The voir dire transcript attached to the Bill shows the prosecuting witness was only a "passing acquaintance" of the juror, who testified he could render a fair and impartial verdict. The trial judge fully explored the juror's attitude toward the case and concluded he was unbiased. Under these circumstances, the casual acquaintanceship constituted no ground for challenge. LSA-R.S. 15:351; State v. Atwood, 210 La. 537, 27 So. 2d 324.
The voir dire also closely questioned whether the juror was biased because he had once been robbed. We are satisfied, as was the trial judge, that his impartiality was unaffected. Thus, the fact he had been robbed does not provide a cause for challenge. LSA-R.S. 15:351; State v. Martinez, 220 La. 899, 57 So. 2d 888, cert. denied 344 U.S. 843, 73 S. Ct. 58, 97 L. Ed. 656.
We conclude the trial judge correctly overruled the challenge.
Defendant reserved Bill No. 3 when the court overruled his challenge for cause of prospective juror Frank A. Duffey.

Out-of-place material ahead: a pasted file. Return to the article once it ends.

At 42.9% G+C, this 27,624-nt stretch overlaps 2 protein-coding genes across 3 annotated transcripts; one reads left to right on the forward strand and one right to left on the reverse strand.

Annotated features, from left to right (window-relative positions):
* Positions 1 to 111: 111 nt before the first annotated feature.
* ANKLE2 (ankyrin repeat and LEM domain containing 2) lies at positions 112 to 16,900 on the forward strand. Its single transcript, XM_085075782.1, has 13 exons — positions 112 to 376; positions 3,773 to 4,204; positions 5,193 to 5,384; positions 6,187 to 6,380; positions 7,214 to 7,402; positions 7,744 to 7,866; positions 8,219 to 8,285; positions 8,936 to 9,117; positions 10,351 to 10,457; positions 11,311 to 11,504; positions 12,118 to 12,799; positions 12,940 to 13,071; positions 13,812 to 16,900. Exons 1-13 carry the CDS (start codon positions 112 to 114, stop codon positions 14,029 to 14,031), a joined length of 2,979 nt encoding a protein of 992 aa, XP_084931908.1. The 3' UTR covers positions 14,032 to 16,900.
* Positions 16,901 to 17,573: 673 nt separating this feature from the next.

On voir dire, defense counsel asked the prospective juror whether he was related to any deputy sheriffs of Ouachita Parish. He replied "No." On redirect examination, the district attorney asked him specifically whether he had previously been a brother-in-law of a deputy sheriff. He replied he had been married to a deputy's sister, but they had been divorced. Furthermore, the juror stated he had had no contact with the sheriff's office for several years and could render an impartial verdict.
Defendant challenged the juror because of an alleged contradiction in his testimony.
There is no contradiction in the juror's testimony. He truthfully answered he was not related to a deputy sheriff and readily admitted his former relationship. The trial judge's ruling is correct.
Defendant reserved Bill No. 4 when the trial judge overruled a challenge for cause of prospective juror Seymour B. Tuey, who testified he had once been the victim of a robbery. This circumstance was fully explored during voir dire. A business with which the prospective juror was connected had been robbed several years before the trial. The prospective juror was not present when the crime occurred. He testified he could render a fair and impartial verdict.